For decedents whose assets (not including assets exempt from creditor claims) are under $75,000 or for decedents who have been deceased for more than 2 years, a shortened probate proceeding, a summary administration, may be available. Florida law requires certain notices and joinders in the petition for summary administration
A recent case, Rosalie Wolf v. Jo Ann Doll, confirms how improper notice can affect a probate proceeding. Decedent had 2 friends and apparently no family. Rosalie Wolf (“Wolf”) was the daughter of an individual who, she stated, was best friends with the decedent. Jo Ann Doll (“Doll”) was the property manager at the condo where the decedent lived.
Originally, decedent created a revocable trust, transferred her condo into the name of the trust and made Wolf a beneficiary of such trust. After decedent fell and fractured her hip, she changed her trust and made Doll the beneficiary of such trust and also made her the agent under her power of attorney.
After decedent’s death, Doll filed a summary administration to transfer some jewelry and other assets to the trust and then, ultimately, to Doll. Doll alleged that Wolf knew about the summary administration. Doll’s petition for summary administration included a certificate of service which indicated that Wolf was served with a copy of the petition. Unfortunately, the certificate of service did not indicate the manner of service, formal notice or informal notice.
Wolf filed a civil action against Doll alleging tortious interference with expectancy, a constructive trust and conversion. The lower court granted summary judgment in favor of Doll and determined that Wolf was aware of the probate summary administration proceeding. She did not contest the validity of the Last Will and Testament or the Trust. Thus, as she had actual knowledge of the summary administration, she was prohibited from collaterally attacking the order of summary administration.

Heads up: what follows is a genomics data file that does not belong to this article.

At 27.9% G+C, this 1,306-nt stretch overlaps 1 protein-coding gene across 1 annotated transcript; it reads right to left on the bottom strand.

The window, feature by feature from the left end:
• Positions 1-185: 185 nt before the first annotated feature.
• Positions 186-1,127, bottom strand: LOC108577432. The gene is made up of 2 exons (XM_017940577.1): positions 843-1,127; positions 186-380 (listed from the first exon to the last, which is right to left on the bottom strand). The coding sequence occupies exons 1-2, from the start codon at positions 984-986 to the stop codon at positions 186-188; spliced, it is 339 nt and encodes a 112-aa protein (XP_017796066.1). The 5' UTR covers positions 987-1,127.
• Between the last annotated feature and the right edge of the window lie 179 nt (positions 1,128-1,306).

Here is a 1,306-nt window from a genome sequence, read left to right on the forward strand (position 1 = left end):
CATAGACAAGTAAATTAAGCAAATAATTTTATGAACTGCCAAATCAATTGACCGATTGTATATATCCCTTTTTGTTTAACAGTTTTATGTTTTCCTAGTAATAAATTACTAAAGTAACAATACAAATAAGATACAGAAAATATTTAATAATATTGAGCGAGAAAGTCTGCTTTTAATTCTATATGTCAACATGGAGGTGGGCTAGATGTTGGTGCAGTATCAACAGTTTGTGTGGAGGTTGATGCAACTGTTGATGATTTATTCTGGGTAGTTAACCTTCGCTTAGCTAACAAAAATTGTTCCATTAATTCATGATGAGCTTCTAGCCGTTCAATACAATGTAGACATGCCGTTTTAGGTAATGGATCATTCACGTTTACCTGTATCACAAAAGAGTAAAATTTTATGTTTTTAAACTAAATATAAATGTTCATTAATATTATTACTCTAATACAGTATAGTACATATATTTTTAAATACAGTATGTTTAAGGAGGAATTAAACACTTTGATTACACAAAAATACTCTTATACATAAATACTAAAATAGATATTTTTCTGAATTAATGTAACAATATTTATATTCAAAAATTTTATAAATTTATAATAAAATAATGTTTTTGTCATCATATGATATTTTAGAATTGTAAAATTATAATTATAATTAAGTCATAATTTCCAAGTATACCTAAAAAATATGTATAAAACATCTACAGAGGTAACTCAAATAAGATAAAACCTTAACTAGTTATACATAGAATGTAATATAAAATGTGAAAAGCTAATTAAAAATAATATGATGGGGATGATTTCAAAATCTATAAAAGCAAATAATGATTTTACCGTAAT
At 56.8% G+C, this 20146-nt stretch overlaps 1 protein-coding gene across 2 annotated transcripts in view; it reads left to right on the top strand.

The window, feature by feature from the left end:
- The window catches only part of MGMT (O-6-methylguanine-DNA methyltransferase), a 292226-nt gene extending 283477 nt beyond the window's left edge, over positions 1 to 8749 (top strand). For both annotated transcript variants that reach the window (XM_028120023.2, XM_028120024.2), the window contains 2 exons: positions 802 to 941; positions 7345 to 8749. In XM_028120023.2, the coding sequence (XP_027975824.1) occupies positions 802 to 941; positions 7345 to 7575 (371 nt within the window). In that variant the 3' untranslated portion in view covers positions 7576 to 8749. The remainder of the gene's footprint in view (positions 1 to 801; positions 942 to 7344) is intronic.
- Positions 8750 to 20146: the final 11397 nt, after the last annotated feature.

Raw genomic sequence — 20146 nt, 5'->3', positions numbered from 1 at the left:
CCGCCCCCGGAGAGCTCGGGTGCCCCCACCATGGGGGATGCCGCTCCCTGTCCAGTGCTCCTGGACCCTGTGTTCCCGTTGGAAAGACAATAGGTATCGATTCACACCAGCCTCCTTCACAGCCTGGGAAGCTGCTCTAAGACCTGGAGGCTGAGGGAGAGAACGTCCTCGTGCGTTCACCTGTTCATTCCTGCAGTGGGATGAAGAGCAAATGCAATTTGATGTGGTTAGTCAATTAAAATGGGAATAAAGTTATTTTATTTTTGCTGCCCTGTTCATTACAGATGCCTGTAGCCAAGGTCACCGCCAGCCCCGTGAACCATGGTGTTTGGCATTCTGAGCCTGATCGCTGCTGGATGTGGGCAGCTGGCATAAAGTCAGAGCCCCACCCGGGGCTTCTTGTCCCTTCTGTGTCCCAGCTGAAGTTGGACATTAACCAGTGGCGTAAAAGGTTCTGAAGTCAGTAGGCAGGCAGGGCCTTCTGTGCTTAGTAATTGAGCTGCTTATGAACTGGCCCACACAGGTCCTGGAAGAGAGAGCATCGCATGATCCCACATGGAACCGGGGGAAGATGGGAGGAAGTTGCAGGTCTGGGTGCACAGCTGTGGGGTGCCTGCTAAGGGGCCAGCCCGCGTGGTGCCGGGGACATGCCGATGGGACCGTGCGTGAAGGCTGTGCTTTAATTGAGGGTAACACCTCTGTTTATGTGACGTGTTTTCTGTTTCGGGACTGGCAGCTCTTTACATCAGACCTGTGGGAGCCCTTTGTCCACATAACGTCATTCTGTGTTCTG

The appellate court determined that, under Florida law, “formal notice of the petition must be served on a beneficiary, not joining in the petition”. The Probate Code specifically defines formal notice and the Probate Rule provides how formal notice is accomplished. Even though Wolf may have had actual knowledge of the proceeding, the appellate court determined that she never actually received formal notice as the certificate of service did not indicate the manner of service. Further, in an earlier case, where “statutory notice had not been furnished, actual notice of the filing of a will for probate is not sufficient…the reason being that the written notice puts the interested person on notice of the time limitations for him to act.”
The court then reversed the summary final judgment and determined that Wolf’s collateral claims were not barred.
What is interesting to this author is that the court referenced the statute that requires formal notice on a beneficiary. As Wolf was not a beneficiary (at least pursuant to the filed documents), how can it be said that she was required to get formal notice? Would informal notice suffice? Probably not, as the contesting “disinherited” beneficiary would not have received the formal notice which includes the time limitations to object.
ADVICE: Be sure that, when necessary, the proper parties receive formal notice if you want to bar any action against the estate. Be sure your staff understand that the certificate of service must be CLEAR as to the manner of service. Further, if there are individuals that COULD bring an action because of recent changes in the will and/or trust, then consider whether to formally notice those individuals so that any claim or cause of action is addressed up front and not years later. Understand that “formal notice” is a document which states the time period in which certain actions must be made. SERVICE of the formal notice must be made in certain ways to ensure receipt of the formal notice document. Many individuals confuse these terms so carefully read the Florida statute.
WORD OF THE WEEK: Tortious interference with expectancy is a cause of action which allows a claim for damages against a defendant who wrongfully interferes with the plaintiff’s contractual or business relationships. The plaintiff must proved that the decedent has a fixed intention to leave a portion of his or her estate to the plaintiff and there is a strong probability that the decedent would have carried out his or her intention but for the wrongful acts of the defendant whose interference must have been intentional.
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